virginia. we are a living history museum with a mission focused on education. our objective here at the museum is to teach people how a unique american folk culture was created through the blending of european, african and indigenous people's cultures. today we're going to be on the american side of the museum and we're going to see the 1820s farm and the 1850s farm and an early american schoolhouse. my name is steven gallagher and i work here at the frontier culture museum and my title here is interpreter. it is more people in costume, interpreting the exhibits are referred to as interpreter. and these folks were farmers. they were primarily wheat farmers. like most folks in the valley, mixed grain. they raised beef cattle for sale and kept cows to milk and make
butter and cheese. they made ships and hogs and they had a good diet but heavy in pork and corn products an then raised wheat, rye and oats and and this was the bread basket of the area. and wheat here is like what tobacco was to the east of us. this 1820s american farm was originally located about an hour's drive north of here in what is now northern rockingham county. when it was first built it was still augusta count. the main part of the house was constructed in 1773 from a german immigrant which is the typical story, coming down from pennsylvania, which is why the museum wanted the property because the family story was shared by others at the same time. we're in the parlor in this rather fancy -- it is fancy for a farmer. this was added by the original owner as grandson in 1820. but it is an older house.
by the time this house looked like this, and by the time this parlor that we can see behind me look the like this in 1820, the frontier was quite far west. in fact it was basically in missouri. that would be the frontier, out to the mississippi. but when the main part of the house was built across the hall from us in 1773, it would depend from what advantage point you were looking. if you were in philadelphia, then the philadelphia area for example, which was definitely the largest city in the colonies at this time, this here in the valley would be the far west, the far frontier. technically today we could look back and say it is really farther west from us, like over shenandoah mountain, maybe an hour or two west of here would be technically the frontier but it would look like the frontier to most people. in fact when george bowman came down from pennsylvania, he would think of himself as going west, way west. and we certainly don't think of the valley of virginia today as being in the west. but it was at that time period.
this parlor and the hallway that i can see from where i'm sitting was added in 1820 but the original owner's grandson and we refer to this room as federal trial because it was the style that was popular here after the revolution through the early 19th century. it is english in derivative. you can see from your advantage point chair and rails and baseboards and we have a fireplace around to left and that really is the derived from the english style by people with any ethnic background here in the 19th century. this would be the style that most folks would aspire to. we think the grandson was showing off with this room because this is more fancier than farm families might have. you might find this in a wealthier person's house. and even though they were of german ancestor, no german architecture except for the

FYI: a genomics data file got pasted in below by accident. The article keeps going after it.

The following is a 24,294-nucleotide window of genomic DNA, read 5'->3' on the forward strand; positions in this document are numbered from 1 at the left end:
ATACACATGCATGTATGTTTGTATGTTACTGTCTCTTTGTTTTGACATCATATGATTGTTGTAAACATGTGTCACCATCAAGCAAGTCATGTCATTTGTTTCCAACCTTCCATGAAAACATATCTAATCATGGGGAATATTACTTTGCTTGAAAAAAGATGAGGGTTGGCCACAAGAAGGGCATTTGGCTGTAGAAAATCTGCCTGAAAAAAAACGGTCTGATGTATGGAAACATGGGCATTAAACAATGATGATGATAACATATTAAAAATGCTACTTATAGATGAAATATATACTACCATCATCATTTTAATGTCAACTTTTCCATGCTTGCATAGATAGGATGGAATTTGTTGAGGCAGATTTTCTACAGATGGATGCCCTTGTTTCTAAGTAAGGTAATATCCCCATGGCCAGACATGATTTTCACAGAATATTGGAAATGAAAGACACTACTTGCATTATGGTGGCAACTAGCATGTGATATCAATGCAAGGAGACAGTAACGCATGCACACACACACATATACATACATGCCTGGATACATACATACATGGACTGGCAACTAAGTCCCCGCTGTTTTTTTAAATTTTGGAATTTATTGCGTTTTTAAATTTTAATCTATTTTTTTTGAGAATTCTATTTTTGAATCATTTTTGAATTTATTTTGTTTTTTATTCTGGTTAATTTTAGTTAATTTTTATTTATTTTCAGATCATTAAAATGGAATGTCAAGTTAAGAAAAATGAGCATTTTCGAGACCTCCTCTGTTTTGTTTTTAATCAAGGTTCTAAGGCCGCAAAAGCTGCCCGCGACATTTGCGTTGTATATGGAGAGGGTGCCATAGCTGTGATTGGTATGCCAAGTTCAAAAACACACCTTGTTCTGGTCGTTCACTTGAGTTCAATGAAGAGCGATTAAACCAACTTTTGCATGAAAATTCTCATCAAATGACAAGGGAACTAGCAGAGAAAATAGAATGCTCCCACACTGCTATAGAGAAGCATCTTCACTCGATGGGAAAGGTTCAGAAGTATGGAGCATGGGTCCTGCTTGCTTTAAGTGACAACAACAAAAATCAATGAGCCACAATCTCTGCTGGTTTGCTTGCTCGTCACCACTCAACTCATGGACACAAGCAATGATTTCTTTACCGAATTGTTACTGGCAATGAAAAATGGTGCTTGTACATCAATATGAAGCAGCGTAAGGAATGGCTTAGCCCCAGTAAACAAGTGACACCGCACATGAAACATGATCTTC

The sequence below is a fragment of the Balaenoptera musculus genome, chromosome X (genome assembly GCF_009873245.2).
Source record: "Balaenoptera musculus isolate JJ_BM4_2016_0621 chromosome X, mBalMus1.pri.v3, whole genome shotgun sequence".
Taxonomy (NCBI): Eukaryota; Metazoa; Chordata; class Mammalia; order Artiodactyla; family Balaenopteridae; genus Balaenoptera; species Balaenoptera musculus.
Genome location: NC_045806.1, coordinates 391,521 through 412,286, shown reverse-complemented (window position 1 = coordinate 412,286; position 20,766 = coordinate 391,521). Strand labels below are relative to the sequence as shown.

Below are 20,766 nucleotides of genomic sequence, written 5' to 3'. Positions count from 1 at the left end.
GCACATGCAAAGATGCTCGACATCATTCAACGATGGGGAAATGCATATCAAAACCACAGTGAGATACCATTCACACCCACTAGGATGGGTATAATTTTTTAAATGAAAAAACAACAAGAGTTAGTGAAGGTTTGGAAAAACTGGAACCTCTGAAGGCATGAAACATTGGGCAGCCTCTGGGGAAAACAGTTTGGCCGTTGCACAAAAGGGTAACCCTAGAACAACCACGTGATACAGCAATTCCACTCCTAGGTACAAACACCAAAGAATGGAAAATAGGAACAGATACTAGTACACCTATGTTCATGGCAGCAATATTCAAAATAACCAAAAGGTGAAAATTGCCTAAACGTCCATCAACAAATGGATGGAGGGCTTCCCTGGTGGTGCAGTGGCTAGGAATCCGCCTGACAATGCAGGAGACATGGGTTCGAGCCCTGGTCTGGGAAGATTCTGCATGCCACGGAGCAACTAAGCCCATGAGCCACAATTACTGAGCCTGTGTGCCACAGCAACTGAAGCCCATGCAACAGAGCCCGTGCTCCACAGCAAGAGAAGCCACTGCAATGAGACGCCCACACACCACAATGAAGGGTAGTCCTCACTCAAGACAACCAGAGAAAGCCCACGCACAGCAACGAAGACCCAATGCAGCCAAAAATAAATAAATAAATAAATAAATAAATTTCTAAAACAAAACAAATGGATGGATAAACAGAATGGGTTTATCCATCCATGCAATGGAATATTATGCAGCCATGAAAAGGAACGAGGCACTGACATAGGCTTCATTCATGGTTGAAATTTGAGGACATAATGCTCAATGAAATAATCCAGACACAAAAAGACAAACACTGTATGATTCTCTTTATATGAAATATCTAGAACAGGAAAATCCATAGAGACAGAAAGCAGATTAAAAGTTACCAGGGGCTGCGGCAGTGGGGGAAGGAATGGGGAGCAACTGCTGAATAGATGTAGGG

center beam above me, referred to as the summer beam which is common construction. but the main house, the log house across the hall, is similar in the floor plan to the german house we have here at the museum. and we find that interesting because even though the man who ge bowman, here in virginia, he had been in america 24 years before building it, as a very common story through philadelphia, 1749, to pennsylvania for 25 years and then he could sell 100 acre form off therefore and buy 260 acres here in the valley, just because the valley of virginia was so much later than southeastern america, that was the motivation. but he still built a very german floor plan. the kitchen or kucha is the first door we enter going into the other part of the house. we have a large hearth, people refer to as a walk-in fireplace and behind that the main room is the stubba or stove room and
that is the living room, dining room, family room, work room, we have our spinning wheels in there, that is the main room of the house. and the parents' bedroom is off of the stubba and that is the parents bedroom. so three rooms in the main part of the house. originally, george bowman, name of the man that built this house, he was born yohan bowman, as i mentioned a german immigrant. here the way to acquire title to property, in the 18th century, one would venture down here, most folks from pennsylvania, not everybody, and meet with a county surveyor and the county surveyor was certified by the college of william and mary and had power because if that surveyor thought you might not be of the proper ilk to live in the area, you probably wornt going -- weren't going to find any property and he would assign you a guide and you would look at property available for purchase and a lot of the area